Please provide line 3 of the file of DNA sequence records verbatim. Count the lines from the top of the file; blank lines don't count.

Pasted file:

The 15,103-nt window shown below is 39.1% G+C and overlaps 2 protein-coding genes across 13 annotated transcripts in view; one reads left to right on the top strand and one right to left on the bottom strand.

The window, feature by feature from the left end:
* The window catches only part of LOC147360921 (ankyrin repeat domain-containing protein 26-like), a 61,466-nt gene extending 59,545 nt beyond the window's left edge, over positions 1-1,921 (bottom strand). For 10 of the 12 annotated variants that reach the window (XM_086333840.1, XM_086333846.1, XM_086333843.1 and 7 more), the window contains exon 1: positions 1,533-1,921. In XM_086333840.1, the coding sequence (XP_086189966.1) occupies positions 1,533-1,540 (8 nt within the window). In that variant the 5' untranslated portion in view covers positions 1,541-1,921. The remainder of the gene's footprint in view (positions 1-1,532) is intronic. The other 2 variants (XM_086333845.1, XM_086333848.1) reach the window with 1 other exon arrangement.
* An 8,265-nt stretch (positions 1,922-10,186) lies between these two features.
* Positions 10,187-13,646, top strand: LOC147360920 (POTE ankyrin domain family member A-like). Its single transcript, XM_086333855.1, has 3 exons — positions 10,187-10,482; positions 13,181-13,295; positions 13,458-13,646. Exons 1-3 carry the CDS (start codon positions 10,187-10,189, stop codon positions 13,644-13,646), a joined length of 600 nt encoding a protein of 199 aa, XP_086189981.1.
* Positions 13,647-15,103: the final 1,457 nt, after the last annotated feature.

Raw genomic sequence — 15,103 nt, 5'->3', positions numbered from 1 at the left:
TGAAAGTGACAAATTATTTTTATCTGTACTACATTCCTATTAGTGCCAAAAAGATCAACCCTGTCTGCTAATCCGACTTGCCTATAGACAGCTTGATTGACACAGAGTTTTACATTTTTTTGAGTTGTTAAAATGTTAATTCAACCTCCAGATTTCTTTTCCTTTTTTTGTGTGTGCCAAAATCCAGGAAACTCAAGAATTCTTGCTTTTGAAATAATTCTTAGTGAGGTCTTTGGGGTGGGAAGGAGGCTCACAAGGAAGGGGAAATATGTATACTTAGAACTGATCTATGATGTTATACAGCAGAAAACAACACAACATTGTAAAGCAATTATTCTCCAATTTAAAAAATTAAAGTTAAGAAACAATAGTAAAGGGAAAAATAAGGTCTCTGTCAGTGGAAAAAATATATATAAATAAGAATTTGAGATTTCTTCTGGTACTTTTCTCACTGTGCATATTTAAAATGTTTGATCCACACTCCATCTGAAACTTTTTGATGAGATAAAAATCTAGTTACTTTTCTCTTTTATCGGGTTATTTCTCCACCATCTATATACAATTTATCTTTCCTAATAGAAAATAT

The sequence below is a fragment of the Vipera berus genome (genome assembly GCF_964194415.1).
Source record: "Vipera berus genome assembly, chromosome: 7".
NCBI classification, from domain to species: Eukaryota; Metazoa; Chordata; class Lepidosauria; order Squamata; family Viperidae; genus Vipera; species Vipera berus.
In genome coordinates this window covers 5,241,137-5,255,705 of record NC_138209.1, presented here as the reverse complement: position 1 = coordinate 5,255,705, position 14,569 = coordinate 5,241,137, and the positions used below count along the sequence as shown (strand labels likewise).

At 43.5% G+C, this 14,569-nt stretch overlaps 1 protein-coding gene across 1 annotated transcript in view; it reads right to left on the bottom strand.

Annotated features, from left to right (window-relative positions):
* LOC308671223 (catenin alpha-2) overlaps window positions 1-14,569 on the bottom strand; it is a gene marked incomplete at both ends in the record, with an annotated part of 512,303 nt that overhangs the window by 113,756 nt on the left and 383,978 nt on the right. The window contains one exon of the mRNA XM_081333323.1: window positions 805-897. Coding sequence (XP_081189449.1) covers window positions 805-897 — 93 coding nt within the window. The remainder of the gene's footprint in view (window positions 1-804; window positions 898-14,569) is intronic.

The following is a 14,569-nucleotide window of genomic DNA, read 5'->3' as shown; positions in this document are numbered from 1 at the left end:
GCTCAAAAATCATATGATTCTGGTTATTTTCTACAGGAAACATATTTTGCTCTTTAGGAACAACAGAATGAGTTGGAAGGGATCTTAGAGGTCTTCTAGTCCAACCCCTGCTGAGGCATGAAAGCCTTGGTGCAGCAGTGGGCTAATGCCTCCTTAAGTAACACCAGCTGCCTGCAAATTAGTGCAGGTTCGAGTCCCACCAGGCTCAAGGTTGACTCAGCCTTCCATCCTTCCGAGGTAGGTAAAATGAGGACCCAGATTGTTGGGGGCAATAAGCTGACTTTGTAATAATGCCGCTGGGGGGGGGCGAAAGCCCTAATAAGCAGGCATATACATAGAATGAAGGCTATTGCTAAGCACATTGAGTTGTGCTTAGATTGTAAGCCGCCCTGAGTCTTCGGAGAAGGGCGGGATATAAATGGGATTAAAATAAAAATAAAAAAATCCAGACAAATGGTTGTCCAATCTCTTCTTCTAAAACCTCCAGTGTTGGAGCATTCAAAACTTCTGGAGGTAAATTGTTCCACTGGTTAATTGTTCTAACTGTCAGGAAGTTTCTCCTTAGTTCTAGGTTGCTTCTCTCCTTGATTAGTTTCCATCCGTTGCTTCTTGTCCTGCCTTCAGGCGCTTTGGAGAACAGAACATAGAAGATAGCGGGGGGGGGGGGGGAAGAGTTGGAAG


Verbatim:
* The window catches only part of LOC147360921 (ankyrin repeat domain-containing protein 26-like), a 61,466-nt gene extending 59,545 nt beyond the window's left edge, over positions 1-1,921 (bottom strand). For 10 of the 12 annotated variants that reach the window (XM_086333840.1, XM_086333846.1, XM_086333843.1 and 7 more), the window contains exon 1: positions 1,533-1,921. In XM_086333840.1, the coding sequence (XP_086189966.1) occupies positions 1,533-1,540 (8 nt within the window). In that variant the 5' untranslated portion in view covers positions 1,541-1,921. The remainder of the gene's footprint in view (positions 1-1,532) is intronic. The other 2 variants (XM_086333845.1, XM_086333848.1) reach the window with 1 other exon arrangement.